Wadderboiz wrote:My point is not, to make wins the be all end all of fantasy pitching statistics. Rather to shed light on the fact that pitching for a winning club with a terrific offense, is a strong factor to consider, when evaluating two very similar pitchers. The original poster was clearly torn between the two, The points I'm attempting to highlight are as follows:

- In terms of actual statistics Hughes lead Morrow in 3 of the 4 SP fantasy categories last season. (CBS projects the same in 2011).

- The odds of winning games as a starting pitcher are direct result of run support.

- Run support is not some arbitrary "lucky" figure, it is directly reflective of the offense of the team you pitch for.

- There are more benefits, of pitching for the best offense in baseball, than the simple measurable statistics (i.e. pitching with a lead more frequently).

- In this instance the tangibles are similar, however Hughes will be given a better opportunity for success than Morrow.

Hughes was better than Morrow on last year's stats, but we're trying to predict who will be the better pitcher this season. It's not about the numbers they put up last year, it's about paying for who could put up the better numbers going forward. According to some sabermetric indicators, Morrow pitched better than his actual output, which is a good probability that he'll continue to improve this year. Hughes' ERA/WHIP will be affected some by his ballpark and the last two years, he's yielded a high strand rate. If Hughes had thrown 180 innings in '09, it would have been likely that he was on the path to taking a regression, similar to last year.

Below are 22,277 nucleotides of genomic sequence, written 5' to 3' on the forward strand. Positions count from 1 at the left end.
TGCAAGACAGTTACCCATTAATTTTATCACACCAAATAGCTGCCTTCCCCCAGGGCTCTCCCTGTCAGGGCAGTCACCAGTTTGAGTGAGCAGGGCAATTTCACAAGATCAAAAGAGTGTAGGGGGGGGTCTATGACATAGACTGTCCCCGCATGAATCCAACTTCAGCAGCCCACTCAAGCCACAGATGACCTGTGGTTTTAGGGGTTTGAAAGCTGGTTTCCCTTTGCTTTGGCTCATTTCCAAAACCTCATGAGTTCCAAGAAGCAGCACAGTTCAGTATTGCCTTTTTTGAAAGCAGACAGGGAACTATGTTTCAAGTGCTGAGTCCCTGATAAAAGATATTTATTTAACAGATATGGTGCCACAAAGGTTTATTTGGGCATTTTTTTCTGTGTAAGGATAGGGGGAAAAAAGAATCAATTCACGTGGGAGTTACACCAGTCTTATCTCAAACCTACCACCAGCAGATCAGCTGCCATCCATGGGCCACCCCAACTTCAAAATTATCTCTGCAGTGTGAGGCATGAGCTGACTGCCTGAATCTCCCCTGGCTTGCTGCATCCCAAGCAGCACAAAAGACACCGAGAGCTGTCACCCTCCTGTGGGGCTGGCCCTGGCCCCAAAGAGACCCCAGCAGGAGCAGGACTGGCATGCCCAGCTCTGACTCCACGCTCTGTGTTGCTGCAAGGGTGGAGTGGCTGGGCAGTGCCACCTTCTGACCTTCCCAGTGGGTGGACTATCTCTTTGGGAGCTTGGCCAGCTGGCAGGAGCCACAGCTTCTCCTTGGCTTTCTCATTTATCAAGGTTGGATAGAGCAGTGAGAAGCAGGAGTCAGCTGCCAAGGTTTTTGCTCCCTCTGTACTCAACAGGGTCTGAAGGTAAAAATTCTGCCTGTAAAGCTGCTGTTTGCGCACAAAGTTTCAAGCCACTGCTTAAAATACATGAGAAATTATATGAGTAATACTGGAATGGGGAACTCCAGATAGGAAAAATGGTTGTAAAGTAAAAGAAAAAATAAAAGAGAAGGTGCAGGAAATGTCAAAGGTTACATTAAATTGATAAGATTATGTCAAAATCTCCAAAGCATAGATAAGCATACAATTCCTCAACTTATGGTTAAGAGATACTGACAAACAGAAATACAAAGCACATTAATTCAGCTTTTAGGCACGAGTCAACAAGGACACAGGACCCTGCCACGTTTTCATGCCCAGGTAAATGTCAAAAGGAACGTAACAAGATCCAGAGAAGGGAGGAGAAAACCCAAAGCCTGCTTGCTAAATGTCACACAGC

Also, winning games isn't entirely reliant on run support. It's a significant factor, but not the clear-cut significant factor. Pitchers are more likely to be in line for a win if they pitch deep into games, which requires some deal of efficiency in pitch count (aggressiveness in the count, limiting runs and walks, etc.).

Re: Projections... I don't trust one projection source over another, but take into account most/all of them and then come up with my own conclusions. Here's a rough projection I have for both...

Hughes: 185 IP, 15 W, 160 K, 4.00 ERA, 1.25 WHIP

Morrow: 180 IP, 12 W, 195 K, 3.80 ERA, 1.30 WHIP

Like I said before, they're quite close. Hughes' BB rate is better than Morrow and he figures to be the safer bet to be efficient. I will say that Morrow's improved K/BB rate and his FIP/xFIP are tantalizing enough to think he has better upside this year. Also, Morrow had a really high .342 BABIP and that should normalize. Hence, a sub-1.35 WHIP.